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When Celebrity Retirements Don't Quite Stick

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When Celebrity Retirements Don't Quite Stick

Pop Culture

When Celebrity Retirements Don't Quite Stick

When Celebrity Retirements Don't Quite Stick

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  • <iframe src="" width="100%" height="290" frameborder="0" scrolling="no" title="NPR embedded audio player">
  • Transcript

When a celebrity athlete, actor or musician calls it quits, there's often a bit of fanfare — a big announcement, a farewell tour, maybe an exit interview. But then, the retirement doesn't always stick. Steve Inskeep and Renee Montagne round up some celebrity retirement reversals.


And long time PBS news anchor Bill Moyers says his show will go off the air in January. His announcement yesterday sounded familiar to his fans because he's retired before. In fact, twice before.

BILL MOYERS: "The Journal" comes to an end with this broadcast.

MONTAGNE: That's the sound of Moyers' 2010 retirement, which didn't last.

UNIDENTIFIED MAN: Bill is back. "Moyers & Company."

MOYERS: Welcome. I'm glad we could get together again. It's good to be back.


Now that Moyers is done being back, we've been thinking about celebrity retirements that didn't last. Stephen King has written about a dozen books since he announced his retirement in 2002.

MONTAGNE: The list of athletes who got back in the game is a long one - Brett Favre, Michael Jordan, Brett Favre, Mohammed Ali, Brett Favre. Sugar Ray Leonard hung up his gloves and then took them down several times before he really retired in 1997.

INSKEEP: It was also the year that Daniel Day Lewis left acting and moved to Italy, where he studied as an apprentice shoemaker.

MONTAGNE: Many musicians have dramatically retired and then dramatically returned, Tina Turner, Jay-Z and KISS.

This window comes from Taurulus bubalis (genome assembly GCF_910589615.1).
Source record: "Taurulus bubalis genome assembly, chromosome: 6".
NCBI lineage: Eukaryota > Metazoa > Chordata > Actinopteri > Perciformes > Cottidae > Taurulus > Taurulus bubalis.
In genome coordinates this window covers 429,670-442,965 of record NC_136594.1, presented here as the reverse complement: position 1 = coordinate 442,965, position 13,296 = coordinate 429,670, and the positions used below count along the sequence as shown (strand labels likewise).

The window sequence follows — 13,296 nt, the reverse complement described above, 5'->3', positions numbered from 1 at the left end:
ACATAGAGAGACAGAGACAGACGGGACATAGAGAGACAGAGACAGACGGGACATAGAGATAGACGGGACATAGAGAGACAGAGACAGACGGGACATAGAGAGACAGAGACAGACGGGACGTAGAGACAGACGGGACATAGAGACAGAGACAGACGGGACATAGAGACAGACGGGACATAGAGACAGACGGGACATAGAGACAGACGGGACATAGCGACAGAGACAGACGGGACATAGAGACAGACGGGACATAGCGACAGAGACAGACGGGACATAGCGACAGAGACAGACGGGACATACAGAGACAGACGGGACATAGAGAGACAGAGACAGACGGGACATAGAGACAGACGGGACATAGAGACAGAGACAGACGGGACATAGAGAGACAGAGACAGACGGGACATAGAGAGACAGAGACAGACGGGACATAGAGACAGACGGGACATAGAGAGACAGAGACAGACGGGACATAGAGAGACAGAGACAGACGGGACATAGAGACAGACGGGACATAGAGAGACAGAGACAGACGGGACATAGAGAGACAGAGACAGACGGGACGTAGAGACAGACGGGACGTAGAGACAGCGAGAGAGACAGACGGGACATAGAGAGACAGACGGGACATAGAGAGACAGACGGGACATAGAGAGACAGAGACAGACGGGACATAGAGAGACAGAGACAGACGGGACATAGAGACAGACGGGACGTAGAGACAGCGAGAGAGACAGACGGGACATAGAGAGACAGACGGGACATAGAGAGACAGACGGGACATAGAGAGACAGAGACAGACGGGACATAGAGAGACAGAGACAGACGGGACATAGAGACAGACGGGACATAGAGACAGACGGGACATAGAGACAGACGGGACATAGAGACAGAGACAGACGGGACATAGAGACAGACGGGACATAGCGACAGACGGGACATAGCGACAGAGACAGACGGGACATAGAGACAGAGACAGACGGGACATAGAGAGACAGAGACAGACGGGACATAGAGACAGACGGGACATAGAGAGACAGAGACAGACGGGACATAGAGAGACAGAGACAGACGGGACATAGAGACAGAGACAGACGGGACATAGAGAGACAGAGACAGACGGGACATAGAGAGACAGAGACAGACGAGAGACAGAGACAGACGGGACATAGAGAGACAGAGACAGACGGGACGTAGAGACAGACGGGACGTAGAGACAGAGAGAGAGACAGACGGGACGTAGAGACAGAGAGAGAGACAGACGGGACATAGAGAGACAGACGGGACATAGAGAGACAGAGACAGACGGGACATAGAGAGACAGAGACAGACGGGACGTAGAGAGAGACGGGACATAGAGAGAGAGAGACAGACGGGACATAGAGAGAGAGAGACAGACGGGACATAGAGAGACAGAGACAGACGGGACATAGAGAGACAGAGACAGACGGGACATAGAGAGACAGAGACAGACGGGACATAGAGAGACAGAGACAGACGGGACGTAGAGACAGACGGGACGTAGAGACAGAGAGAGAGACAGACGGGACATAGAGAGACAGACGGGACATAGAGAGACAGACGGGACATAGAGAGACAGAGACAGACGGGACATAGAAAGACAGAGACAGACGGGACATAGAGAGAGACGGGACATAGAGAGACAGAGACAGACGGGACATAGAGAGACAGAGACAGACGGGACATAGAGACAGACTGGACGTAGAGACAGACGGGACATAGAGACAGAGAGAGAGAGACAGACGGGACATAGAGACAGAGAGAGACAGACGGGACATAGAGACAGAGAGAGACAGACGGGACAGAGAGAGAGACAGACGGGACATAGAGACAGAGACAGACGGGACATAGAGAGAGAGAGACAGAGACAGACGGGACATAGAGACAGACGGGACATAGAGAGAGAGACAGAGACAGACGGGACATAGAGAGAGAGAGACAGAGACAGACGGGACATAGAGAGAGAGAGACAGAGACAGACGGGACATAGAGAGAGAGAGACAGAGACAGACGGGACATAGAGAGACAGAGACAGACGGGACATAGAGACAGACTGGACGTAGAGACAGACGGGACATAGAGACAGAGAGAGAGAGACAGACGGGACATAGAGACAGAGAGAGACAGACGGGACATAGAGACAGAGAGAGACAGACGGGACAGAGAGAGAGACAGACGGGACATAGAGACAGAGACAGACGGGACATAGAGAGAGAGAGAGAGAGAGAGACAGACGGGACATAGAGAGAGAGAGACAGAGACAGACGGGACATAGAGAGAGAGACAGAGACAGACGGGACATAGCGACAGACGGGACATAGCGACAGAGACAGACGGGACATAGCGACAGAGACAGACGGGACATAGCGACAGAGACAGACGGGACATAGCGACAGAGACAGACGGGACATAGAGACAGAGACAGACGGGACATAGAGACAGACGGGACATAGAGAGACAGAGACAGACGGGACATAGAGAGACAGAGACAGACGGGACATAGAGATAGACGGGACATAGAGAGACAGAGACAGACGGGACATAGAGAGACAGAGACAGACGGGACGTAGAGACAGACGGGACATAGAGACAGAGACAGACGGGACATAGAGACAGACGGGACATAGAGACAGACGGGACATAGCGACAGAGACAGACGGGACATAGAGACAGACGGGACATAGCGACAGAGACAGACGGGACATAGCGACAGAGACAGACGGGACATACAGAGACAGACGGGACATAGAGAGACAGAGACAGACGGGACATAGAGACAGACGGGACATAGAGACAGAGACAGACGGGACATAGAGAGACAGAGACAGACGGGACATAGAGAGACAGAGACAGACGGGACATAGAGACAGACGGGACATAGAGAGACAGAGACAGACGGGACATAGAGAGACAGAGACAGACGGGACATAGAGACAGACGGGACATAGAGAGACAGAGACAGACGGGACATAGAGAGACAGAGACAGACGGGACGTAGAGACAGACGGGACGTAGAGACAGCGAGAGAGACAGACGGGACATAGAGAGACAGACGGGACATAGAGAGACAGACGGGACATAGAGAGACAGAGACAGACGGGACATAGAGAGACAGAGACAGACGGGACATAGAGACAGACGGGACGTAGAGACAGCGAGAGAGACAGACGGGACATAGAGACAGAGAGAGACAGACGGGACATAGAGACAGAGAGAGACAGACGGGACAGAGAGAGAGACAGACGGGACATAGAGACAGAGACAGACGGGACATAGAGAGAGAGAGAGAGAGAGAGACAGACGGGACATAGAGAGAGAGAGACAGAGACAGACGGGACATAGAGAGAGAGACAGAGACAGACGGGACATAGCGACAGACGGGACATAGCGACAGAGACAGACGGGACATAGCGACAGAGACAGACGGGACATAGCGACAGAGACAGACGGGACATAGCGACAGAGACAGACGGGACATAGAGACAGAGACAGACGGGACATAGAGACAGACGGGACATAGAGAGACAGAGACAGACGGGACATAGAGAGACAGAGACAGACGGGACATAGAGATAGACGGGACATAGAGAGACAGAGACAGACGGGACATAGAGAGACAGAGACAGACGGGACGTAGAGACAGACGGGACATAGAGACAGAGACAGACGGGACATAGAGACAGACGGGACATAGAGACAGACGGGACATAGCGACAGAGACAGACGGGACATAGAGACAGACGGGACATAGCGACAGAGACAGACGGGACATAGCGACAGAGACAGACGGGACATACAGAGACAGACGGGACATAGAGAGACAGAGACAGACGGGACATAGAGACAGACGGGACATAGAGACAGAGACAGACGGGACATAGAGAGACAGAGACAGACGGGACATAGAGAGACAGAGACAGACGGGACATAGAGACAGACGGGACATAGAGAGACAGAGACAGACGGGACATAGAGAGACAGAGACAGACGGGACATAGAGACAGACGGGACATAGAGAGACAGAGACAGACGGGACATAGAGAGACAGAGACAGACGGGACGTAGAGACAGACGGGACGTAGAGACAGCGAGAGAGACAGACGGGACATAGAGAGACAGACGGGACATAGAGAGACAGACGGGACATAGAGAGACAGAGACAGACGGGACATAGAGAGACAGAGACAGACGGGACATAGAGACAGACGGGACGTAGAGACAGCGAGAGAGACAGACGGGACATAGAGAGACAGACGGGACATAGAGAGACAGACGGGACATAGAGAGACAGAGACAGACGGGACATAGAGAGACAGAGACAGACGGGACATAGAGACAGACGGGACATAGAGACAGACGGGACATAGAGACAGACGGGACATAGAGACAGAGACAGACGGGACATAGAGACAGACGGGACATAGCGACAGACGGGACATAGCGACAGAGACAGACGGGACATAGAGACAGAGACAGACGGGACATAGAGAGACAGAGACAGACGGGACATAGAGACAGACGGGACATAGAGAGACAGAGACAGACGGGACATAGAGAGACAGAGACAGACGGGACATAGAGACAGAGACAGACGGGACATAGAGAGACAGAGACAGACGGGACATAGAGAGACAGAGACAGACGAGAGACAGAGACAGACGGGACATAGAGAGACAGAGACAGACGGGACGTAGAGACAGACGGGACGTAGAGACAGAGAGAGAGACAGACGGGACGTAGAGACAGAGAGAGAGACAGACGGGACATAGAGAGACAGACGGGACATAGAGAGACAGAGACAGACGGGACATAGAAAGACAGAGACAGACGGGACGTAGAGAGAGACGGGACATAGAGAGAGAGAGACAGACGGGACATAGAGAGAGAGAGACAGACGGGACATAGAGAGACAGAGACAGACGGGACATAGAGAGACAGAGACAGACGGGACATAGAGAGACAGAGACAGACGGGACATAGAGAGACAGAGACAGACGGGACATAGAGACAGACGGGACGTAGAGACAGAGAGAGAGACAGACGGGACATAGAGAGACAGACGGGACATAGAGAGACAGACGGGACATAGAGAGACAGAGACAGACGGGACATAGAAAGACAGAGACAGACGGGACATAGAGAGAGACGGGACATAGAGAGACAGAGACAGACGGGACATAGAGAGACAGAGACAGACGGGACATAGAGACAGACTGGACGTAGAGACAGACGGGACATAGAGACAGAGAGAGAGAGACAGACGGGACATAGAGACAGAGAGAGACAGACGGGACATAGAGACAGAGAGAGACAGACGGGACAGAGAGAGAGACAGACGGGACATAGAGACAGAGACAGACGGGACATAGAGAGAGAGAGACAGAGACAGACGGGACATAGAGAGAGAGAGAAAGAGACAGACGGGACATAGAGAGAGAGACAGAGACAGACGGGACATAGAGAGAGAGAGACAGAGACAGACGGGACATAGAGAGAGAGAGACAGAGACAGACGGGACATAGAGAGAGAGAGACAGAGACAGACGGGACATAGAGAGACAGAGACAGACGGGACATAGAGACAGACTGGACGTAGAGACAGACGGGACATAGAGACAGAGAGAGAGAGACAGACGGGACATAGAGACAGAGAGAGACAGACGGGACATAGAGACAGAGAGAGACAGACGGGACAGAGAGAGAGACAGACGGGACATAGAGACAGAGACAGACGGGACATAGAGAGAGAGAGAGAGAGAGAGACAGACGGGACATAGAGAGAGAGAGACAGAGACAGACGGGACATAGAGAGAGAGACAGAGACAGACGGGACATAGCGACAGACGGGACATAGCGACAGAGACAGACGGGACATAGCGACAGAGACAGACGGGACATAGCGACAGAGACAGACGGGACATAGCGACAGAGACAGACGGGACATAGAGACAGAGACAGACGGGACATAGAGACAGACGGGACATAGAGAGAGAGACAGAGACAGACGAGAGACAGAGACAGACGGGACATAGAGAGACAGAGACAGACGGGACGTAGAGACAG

INSKEEP: The editor of MORNING EDITION, David McGuffin(ph), remembers the retirement of The Who. He recorded their last concert in 1982 by holding a tape recorder to the TV set. David, if you want to see them live, they are coming to D.C. in two weeks.

MONTAGNE: Then there's Frank Sinatra, who retired in 1971, then returned two years later with a television special.


FRANK SINATRA: You may wonder why I gave it all up in the first place. Well, what can I tell you? It seemed like a very good idea at the time, that I would just loaf and play golf. But after two years of playing golf, I'm still a 17 handicap? That's not possible. And silly crazy things like I put in an overseas call a few months back and the operator asked me for my name. And I told her. She said spell it.

MONTAGNE: That would be S-I-N-A-T-R-A, who kept performing into the 1990s.

INSKEEP: Finally, we think, Cher's farewell tour was in 2002. Eleven years later, she just released her 25th album and talked about it on the "Today" show with Savannah Guthrie.


SAVANNAH GUTHRIE: Do you think about the fact that you've been in this business now almost five decades?

CHER: Would you think about that?

GUTHRIE: Do you reflect on it?

CHER: Never.

MONTAGNE: Maybe that's the best. And in any case, the fans of the unretired rarely complain.

INSKEEP: Let us know of other temporary retirements on Facebook and Twitter. Find us @MorningEdition, @NPRGreene, @NPRInskeep. This is NPR News.

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